Successful Food Photography Blends Art and Information


Food photography is a balance between art photography and informational photography. You want the viewer to know what it is you're showing them, and portray it in an attractive way.

The goal is to artistically and appetizingly portray a realistic representation of the food.

An informational photograph will show you what the food is, nothing more. A grainy picture of your homemade burger will impress, it doesn't necessarily entice the viewer.

But what if you stacked the cheeseburger high and showcased the vibrant purple onion, the juicy tomato, the green lettuce, and gooey, melting cheese all between a sesame seed-flecked bun? Then, take a bite out of it to expose the pink interior. Now, snap the photo. The result is a stomach growl-inducing glory. Of course, keep in mind the advice from my previous posts: focus is everything, and shoot in natural light.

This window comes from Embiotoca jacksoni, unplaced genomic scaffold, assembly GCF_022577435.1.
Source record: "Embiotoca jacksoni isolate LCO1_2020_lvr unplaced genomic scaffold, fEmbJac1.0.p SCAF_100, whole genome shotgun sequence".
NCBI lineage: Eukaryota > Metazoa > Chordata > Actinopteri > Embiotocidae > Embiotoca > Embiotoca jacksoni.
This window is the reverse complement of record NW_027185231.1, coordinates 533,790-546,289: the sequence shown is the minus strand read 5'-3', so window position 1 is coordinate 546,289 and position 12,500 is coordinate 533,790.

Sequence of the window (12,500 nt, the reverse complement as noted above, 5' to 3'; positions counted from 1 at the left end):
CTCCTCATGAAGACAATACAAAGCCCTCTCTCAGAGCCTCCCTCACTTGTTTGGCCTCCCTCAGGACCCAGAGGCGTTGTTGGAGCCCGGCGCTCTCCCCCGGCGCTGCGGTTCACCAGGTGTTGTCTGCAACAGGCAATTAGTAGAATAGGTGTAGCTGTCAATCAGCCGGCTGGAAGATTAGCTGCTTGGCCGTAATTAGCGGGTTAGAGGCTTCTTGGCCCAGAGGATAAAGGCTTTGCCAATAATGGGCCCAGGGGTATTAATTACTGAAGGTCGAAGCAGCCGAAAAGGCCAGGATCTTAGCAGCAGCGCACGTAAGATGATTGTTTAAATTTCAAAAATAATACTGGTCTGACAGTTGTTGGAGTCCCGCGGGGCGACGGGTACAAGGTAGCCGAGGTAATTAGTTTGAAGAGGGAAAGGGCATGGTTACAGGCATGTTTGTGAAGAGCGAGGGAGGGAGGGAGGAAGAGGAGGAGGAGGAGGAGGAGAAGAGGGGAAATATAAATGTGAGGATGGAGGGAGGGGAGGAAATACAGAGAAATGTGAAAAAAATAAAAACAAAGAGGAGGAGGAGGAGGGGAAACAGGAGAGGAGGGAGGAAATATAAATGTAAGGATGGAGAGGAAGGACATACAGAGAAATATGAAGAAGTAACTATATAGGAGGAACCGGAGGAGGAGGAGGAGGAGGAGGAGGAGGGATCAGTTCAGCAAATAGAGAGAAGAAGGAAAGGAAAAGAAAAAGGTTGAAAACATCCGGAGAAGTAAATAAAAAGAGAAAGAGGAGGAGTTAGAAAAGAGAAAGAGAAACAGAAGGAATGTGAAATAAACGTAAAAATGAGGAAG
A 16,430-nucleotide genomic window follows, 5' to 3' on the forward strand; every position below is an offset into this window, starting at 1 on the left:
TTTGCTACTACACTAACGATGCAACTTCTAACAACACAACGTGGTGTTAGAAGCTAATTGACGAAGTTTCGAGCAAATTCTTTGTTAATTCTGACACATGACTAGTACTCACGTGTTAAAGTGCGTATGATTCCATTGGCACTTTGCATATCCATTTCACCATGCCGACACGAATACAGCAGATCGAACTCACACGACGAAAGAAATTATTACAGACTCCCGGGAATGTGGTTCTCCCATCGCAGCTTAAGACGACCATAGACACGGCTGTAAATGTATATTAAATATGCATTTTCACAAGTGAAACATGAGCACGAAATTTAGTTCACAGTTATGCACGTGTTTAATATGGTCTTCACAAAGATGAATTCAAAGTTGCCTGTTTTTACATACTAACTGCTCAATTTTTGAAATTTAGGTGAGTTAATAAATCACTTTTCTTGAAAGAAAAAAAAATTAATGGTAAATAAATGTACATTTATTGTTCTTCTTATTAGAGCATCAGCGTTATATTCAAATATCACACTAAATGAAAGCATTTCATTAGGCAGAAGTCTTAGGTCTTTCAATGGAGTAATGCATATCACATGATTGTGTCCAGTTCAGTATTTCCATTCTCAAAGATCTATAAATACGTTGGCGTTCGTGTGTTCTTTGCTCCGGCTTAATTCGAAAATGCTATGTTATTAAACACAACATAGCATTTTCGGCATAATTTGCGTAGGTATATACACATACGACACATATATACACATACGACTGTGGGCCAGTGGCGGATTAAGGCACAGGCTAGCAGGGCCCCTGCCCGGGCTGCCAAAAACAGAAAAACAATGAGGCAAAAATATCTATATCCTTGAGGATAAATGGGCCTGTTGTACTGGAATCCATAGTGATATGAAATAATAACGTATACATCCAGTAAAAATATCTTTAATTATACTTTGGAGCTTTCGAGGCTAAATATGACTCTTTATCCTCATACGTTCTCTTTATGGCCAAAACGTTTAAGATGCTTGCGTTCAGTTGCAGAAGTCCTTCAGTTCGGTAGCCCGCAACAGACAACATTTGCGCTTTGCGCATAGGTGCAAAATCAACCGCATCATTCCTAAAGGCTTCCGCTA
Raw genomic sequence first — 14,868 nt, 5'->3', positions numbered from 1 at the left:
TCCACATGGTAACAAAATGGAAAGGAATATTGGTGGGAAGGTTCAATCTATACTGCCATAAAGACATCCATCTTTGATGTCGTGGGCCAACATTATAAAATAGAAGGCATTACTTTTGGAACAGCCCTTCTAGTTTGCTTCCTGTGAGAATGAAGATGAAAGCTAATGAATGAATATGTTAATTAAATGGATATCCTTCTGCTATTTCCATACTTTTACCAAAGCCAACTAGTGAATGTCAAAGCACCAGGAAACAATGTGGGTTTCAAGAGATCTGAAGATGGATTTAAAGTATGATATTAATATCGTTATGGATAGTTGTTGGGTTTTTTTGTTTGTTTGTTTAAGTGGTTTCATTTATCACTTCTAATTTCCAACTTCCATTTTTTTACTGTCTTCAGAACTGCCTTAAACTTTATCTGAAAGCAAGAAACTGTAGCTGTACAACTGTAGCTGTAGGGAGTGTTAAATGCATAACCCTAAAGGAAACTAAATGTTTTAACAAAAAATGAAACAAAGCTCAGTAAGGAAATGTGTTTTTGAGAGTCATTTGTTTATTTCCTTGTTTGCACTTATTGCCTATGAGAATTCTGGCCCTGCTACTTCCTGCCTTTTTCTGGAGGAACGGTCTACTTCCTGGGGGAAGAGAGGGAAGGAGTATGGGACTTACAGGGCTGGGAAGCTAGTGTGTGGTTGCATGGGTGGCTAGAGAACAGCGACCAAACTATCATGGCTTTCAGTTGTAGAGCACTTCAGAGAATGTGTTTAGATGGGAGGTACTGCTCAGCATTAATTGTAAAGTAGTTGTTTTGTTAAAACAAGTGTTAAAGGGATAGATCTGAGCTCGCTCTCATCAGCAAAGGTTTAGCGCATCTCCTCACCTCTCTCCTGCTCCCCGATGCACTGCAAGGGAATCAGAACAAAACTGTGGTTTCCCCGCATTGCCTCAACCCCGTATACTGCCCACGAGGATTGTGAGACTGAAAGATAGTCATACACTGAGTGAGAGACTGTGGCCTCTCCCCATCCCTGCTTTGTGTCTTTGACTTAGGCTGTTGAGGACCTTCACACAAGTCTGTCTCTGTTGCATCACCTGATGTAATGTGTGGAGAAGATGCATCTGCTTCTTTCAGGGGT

Many photographs of food contain stylistic embellishments that don't directly link to what you would eat, but serve to make the photograph more attractive and artistic. Everything counts in the food shot: the plates, the linens, the surface the food and plate sit on, and what is in the background of the shot. For the burger, you might want a rough wood surface, a rustic looking plate, and a plate of sliced yellow and red tomatoes in the background. Crumbs look good, natural looks good. You're recreating a feeling and experience of eating a juicy, delicious cheeseburger. Think about what would make you want to eat that, and what feelings are associated with this meal. I think of a summer gathering, around a grill, with beers. Okay, so maybe you see the grill in the background, or a glass of frothy beer.

Instead of a simple shot of just a cup of eggnog, I jazzed the photo up using composition, the fresh nutmeg for beauty, and nice linens and props. I took extra care to dollop the whipped cream neatly inside the glass, and to garnish the peaks with freshly grated nutmeg, even grating loosely to dot the fabric with nutmeg. Of course, a camera-phone shot of eggnog would get the information across, but the point is to make it beautiful and enticing!

It's all about making the person who looks at your photography crave the food. Food is beautiful, so make it look that way!

I'll be discussing the more technical aspects of food photography in the upcoming weeks, including perspective, aperture and depth of field, food styling, composition, and food photography influences.